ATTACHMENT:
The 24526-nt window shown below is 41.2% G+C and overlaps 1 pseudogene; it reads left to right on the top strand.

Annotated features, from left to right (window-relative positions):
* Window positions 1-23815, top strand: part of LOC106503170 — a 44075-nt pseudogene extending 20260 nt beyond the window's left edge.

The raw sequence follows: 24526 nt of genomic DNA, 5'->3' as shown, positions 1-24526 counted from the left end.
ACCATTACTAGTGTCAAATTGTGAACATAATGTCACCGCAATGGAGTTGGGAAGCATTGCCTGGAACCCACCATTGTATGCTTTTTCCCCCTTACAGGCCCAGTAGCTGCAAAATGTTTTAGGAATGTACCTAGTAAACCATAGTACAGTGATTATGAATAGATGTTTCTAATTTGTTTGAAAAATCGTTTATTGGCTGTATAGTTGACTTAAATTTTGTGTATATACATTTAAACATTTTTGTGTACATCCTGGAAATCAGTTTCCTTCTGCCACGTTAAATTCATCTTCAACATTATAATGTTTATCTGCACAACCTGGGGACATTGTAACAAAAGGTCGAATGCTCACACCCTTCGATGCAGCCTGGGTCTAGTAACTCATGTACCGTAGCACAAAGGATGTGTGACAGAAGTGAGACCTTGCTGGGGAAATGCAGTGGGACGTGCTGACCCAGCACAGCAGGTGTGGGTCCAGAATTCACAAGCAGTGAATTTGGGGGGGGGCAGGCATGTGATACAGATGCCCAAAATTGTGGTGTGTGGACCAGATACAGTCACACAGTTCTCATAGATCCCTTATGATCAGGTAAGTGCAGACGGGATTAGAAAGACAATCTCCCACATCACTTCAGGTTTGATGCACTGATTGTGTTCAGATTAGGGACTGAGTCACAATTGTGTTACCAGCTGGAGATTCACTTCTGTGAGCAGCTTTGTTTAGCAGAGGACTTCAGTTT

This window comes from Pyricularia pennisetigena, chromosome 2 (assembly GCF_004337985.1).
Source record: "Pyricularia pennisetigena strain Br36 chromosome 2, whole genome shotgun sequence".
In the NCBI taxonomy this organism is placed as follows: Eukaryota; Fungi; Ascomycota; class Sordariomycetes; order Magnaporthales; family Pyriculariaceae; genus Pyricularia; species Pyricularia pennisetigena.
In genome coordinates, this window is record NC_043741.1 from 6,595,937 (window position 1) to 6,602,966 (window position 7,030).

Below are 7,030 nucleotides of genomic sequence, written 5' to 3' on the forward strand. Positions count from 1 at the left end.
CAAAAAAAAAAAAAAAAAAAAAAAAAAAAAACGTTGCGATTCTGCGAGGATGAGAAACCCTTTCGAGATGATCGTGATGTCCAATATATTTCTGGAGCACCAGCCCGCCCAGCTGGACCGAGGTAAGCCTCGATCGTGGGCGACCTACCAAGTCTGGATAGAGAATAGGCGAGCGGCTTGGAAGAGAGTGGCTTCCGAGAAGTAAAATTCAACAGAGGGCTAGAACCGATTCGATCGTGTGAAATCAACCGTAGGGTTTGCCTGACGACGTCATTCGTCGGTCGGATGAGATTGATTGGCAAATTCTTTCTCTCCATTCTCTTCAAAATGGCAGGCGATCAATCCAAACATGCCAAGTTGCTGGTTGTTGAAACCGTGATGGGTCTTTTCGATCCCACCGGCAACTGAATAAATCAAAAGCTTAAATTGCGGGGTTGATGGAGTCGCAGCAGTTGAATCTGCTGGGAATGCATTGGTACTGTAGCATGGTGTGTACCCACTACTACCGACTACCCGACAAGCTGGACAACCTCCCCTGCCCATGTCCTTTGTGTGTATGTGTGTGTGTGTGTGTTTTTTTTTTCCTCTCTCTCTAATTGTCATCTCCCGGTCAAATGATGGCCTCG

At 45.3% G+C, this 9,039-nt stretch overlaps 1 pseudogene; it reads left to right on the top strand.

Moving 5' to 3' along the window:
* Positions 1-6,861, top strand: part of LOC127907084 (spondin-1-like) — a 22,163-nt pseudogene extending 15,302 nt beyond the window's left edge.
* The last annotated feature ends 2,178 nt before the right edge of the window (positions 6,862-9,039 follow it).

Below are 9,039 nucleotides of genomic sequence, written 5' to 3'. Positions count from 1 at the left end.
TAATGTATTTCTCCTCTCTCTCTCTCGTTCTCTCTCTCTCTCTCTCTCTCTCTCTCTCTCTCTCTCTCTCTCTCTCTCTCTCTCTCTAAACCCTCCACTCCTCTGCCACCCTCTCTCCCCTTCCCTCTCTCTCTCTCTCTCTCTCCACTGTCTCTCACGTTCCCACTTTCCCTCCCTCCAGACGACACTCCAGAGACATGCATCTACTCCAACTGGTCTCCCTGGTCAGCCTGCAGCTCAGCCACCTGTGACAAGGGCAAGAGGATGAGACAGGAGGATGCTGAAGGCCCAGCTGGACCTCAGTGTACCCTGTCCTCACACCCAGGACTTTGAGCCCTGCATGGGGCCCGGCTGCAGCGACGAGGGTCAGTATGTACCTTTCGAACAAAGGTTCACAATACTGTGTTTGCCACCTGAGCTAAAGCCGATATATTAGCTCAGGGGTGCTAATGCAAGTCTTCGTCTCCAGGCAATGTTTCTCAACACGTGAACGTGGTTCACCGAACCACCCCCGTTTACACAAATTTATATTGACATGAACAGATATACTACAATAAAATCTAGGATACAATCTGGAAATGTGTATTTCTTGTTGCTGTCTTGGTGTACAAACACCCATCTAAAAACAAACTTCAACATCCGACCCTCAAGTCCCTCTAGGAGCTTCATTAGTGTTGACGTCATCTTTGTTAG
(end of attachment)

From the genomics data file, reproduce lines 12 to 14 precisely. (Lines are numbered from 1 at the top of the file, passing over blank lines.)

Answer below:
At 45.3% G+C, this 9,039-nt stretch overlaps 1 pseudogene; it reads left to right on the top strand.

Moving 5' to 3' along the window:
* Positions 1-6,861, top strand: part of LOC127907084 (spondin-1-like) — a 22,163-nt pseudogene extending 15,302 nt beyond the window's left edge.